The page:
The propeller of a small plane that was forced to land in a rural Saanich farm two weeks ago was found in a nearby resident’s backyard over the weekend.
Jeremy Francis was walking along the back portion of his grandmother’s property off Glendenning Road in Saanich when he saw an odd-looking object sticking out of the ground. His grandmother had asked him to clear branches off the pathways on the property after some wind storms had hit the area.
“I had no idea at that point that there was a plane crash so I was shocked when I found it,” Francis said. “I was looking for more of the plane.”
Francis said the propeller was about three-quarters of the way in the ground when he found it. He immediately took pictures of it and also contacted the Victoria Flying Club, who said he could dig it up while they were on their way over. Francis said the propeller was quite heavy and estimated it weighed about 60 pounds. He also showed the photo to his grandmother who pulled up stories about the incident on her computer.
On the morning of Feb. 18, early reports said a Cessna 172 plane in distress went down at about 9 a.m. It landed on a farm at the end of Beckwith Avenue in Saanich and was upside down on its roof. Police at the time said two people were in the plane and there were no serious injuries. The plane has the Victoria Flying Club logo on it and as well as the number C-GINH.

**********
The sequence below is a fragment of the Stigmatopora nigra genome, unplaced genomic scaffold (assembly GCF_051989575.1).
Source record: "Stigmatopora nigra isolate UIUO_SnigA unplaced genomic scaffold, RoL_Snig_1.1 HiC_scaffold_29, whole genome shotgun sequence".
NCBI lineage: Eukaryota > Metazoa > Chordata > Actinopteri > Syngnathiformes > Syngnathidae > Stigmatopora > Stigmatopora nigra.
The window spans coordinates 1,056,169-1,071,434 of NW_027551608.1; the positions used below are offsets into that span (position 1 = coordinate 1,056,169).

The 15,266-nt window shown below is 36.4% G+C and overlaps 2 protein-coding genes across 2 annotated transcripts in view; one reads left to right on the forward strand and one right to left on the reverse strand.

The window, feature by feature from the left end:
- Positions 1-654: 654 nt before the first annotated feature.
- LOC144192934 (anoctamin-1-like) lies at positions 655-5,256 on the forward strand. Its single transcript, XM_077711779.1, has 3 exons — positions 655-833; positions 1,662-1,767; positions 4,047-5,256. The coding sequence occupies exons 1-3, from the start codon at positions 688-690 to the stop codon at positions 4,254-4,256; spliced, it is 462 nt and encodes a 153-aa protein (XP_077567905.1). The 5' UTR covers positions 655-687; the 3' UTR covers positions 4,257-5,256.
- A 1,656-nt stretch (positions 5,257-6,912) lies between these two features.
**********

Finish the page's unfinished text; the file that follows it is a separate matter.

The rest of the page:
Greg Matte, general manager of the Victoria Flying Club, said the plane was heading northwest and was approaching Mt. Douglas Cross Road, just south of Mount Douglas Golf Course, when the propeller detached from it and the engine seized.
“The plane was basically a glider and the pilot was looking for a place to land,” Matte said. “It wasn’t a crash, it was a forced landing.”
Matte said the pilot of the plane went to the Victoria Flying Club three days after the incident to share his experience so others could learn from him. He even went flying two days after the forced landing.
“He was outstanding,” Matte said. “He did a really good job.”
The cause for the engine seizure has not yet been determined and the Transportation Safety Board of Canada is investigating. Matte said the propeller was a crucial missing piece to the investigation because the plane’s engine mount – which had the engine’s serial number on it – was located on the propeller.
The plane and propeller are now at Victoria International Airport, where the Victoria Flying Club is based.
Francis’ grandmother’s home is located about 1.5 kilometres away from where the plane ended up. He said finding the propeller was shocking and also “humbling.”
“I didn’t realize it would be such an important find,” Francis said.